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Market Review: (Almost) boring

Tyndall Investment Management managing director Anthony Quirk comments on what was (almost) a boring month.

Wednesday, May 3rd 2006, 8:58PM

by Anthony Quirk

This market summary is provided by Tyndall Investment Management. To see how the numbers stacked up for various markets around the world in the past month and over the year, visit our Monthly Market Review here

After an extraordinarily strong March month for global sharemarkets, April seemed almost boring in comparison! The New Zealand sharemarket (NZX 50) returned 2.5% for April, while the hedged MSCI return was 1.2%. However, after the stunning March result, this was quite a good outcome as a correction after last month's strong returns would have been reasonable. It reflects some investor confidence that robust co-ordinated global growth is likely to continue.

In contrast bond markets continued to struggle given a strong global growth outlook. Global bond returns (Lehman Global Aggregate Index) were slightly negative for the month, with the US 10-year Government Bond yield breaching 5.0%, its highest level in four years. New Zealand bond returns were slightly better, being essentially flat.

The following charts show the recent sell-off in the US and Australia has been much more pronounced than in this country. This reflects the different stages of the respective growth cycles with New Zealand technically in, or close to, recession, while Central Banks in the US and Australia are having to deal with sustained economic growth.

The overseas bond sell-offs have meant the traditional margin of New Zealand Government Stock rates over their US and Australian equivalents have decreased to very low levels. For example, the New Zealand 10 year Government Bond yield is now at just above parity to the Australian 10 year, the lowest gap since 1999. Against the US 10 year bond, the NZ margin is around 0.7%, the lowest since 2000 (5.8% in NZ versus 5.1% in the US).

While our bond desk had expected these margins to contract, we were surprised at the speed and magnitude of the change. Overseas yields have moved higher than expected while the New Zealand market is now probably more realistically pricing in when the RBNZ will ease rates. As I mentioned last month we thought the market was overly optimistic in anticipating an easing in interest rates.

If you believe in mean reversion then at some stage the margins will move out again, either through a sell-off in New Zealand bonds and/or a lowering of global bond yields. Frankly, neither appears likely in the short-term but is possible in the longer-term as New Zealand emerges from recession in 2007. There is also an argument that New Zealand's country risk is decreasing as our low inflation environment is now almost two decades long. This would mean our margin over overseas bonds may average lower levels going forward than in the past.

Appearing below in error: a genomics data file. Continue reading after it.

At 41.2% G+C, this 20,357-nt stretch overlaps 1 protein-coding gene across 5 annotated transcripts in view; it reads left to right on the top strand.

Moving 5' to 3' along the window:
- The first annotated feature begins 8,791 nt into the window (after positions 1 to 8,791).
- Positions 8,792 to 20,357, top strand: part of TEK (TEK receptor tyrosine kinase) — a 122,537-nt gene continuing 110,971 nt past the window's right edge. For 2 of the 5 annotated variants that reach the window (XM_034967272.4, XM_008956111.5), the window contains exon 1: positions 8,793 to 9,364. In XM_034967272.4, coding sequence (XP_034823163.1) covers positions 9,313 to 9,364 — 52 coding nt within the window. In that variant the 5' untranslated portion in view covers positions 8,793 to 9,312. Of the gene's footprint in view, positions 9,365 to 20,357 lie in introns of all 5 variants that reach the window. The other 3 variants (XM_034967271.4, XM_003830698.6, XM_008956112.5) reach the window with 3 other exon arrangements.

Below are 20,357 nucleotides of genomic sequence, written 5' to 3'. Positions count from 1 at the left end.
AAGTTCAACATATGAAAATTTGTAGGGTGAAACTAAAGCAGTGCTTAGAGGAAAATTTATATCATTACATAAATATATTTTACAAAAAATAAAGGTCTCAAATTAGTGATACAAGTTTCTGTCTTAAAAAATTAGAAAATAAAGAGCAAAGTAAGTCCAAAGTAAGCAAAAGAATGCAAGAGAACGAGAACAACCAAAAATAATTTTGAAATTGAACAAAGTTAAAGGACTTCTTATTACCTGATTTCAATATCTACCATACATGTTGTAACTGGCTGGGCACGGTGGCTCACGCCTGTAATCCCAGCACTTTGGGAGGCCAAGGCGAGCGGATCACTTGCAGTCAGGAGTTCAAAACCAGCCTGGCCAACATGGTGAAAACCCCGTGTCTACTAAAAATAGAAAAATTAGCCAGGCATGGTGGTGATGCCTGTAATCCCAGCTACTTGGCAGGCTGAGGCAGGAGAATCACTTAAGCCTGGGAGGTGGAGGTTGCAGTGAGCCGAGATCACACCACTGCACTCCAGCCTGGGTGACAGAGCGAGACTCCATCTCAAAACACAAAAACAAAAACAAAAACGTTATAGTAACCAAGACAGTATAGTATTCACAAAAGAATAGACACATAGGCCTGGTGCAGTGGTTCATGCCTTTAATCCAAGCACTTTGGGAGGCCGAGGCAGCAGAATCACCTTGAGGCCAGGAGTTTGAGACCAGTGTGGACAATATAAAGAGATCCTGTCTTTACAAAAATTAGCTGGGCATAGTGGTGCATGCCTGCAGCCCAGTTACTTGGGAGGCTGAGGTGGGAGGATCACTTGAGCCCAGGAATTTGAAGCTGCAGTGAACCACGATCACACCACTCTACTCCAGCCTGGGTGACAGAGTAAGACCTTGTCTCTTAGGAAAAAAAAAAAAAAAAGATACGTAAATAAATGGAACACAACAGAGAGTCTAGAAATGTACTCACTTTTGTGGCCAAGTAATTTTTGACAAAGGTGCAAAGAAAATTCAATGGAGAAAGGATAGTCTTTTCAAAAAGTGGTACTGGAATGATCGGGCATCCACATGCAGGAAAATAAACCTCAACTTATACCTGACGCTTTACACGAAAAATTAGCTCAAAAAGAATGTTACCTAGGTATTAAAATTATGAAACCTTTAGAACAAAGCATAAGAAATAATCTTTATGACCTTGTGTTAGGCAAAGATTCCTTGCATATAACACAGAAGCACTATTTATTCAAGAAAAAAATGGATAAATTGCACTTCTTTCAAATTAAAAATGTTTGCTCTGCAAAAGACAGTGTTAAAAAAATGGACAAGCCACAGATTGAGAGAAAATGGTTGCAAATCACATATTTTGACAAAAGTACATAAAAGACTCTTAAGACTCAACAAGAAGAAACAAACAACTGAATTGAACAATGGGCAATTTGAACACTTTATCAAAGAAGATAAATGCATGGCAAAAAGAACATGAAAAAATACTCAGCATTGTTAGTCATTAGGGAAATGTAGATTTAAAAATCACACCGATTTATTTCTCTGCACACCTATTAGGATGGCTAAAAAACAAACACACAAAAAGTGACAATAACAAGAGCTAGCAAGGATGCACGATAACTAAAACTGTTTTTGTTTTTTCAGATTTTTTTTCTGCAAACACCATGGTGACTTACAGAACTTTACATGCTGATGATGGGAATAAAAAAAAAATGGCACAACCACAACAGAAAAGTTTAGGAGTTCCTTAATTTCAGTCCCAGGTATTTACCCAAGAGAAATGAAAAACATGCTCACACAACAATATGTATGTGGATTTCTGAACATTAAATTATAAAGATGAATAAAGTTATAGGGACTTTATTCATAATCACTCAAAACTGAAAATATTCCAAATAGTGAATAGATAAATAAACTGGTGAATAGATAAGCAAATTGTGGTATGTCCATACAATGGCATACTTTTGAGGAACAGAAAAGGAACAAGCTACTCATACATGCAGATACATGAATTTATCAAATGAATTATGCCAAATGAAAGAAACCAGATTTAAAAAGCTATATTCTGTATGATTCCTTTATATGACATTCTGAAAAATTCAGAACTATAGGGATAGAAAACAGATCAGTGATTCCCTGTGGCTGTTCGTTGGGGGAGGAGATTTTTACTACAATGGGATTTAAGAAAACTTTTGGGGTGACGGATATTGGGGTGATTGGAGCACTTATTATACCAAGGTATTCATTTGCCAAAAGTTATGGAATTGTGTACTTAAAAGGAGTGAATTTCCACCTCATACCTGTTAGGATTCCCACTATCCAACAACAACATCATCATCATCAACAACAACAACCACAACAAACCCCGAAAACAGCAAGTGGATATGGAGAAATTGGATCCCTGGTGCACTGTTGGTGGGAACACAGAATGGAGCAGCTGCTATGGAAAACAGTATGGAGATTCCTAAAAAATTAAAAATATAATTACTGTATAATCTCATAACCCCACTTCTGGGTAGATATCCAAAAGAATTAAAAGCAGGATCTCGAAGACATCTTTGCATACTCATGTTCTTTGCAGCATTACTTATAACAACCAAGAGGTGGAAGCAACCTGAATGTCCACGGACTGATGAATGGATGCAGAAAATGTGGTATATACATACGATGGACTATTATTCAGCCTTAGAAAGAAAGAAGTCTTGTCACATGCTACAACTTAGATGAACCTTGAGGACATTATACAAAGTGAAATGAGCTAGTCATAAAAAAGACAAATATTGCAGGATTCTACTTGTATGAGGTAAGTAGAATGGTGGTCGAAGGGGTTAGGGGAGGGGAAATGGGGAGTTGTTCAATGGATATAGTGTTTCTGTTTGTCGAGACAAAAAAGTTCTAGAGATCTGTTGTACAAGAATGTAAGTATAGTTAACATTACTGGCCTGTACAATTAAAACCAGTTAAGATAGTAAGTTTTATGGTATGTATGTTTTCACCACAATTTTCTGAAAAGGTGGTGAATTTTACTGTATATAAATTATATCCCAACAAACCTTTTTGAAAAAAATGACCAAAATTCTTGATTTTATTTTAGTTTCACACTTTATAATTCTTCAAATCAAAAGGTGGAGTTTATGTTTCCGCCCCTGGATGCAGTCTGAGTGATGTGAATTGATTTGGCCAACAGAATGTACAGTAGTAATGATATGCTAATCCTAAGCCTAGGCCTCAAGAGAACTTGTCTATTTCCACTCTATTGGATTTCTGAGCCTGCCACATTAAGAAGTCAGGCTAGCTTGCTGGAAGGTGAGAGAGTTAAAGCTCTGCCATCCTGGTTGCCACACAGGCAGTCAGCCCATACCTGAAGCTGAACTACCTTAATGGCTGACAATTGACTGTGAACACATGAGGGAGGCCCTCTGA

The two major drivers of sharemarkets tend to be interest rates and earnings. With the rising bond yields globally (mentioned earlier) this places more pressure on earnings to sustain current company valuations.

This is particularly true in New Zealand where future earnings growth prospects are relatively low and P/E ratings are relatively high. The latter is shown in the following chart, which shows that the P/E for the New Zealand sharemarket is at historically high levels relative to the rest of the world. Combine this with a mixed corporate earnings outlook and it wouldn't surprise me if the domestic sharemarket had a "breather" for a while. However, I have been thinking this for some time and the March surge was a reminder on how hard it is to try to time market turning points.

Part of the reason for buoyant overseas markets, despite higher oil prices and interest rates is that earnings have stayed strong. The March quarter reporting season was no exception to this with corporate profits up 20%, year on year. This was due to strong sales growth, restrained wage costs and corporates maintaining some pricing power. From their 2001 lows, US corporate profits have surged 117%, according to the ISI Group.

In a commentary earlier this year I mentioned that two areas that could cause current positive market sentiment to reverse were rising interest rates and an oil shock. The former has been covered above but a hint of the latter occurred through April. With perceived and real supply shocks impacting on the oil price, it will probably need an easing in demand before the oil price rally falters. This does not seem to be occurring – yet!

On the currency front the Kiwi dollar strengthened 4% for the month against a generally weaker US dollar, while the Kiwi was down over 2% against the Aussie and essentially flat against the other major currencies. It may be the major part of the Kiwi dollar correction is over with our high interest rates continuing to underpin the Kiwi at around these levels. However, any hint of the RBNZ beginning to ease and then a move below US$0.60 and A$0.80 would not surprise.

So in summary, April saw a continuation of buoyant sharemarkets and more subdued bond markets. To date the sharemarkets have been taking both higher interest rates and high oil prices in their stride but can this continue? I feel we may be at risk of a correction at some stage over the next year. However, the longer-term growth outlook is looking sound with co-ordinated global growth, plus the China influence, being very positive drivers.

To see how the numbers stacked up for various markets around the world in the past month and over the year, visit our Monthly Market Review here

Anthony Quirk is the managing director of Tyndall Investment Management New Zealand Limited (Tyndall).

Anthony Quirk is the managing director of Guardian Trust Funds Management.

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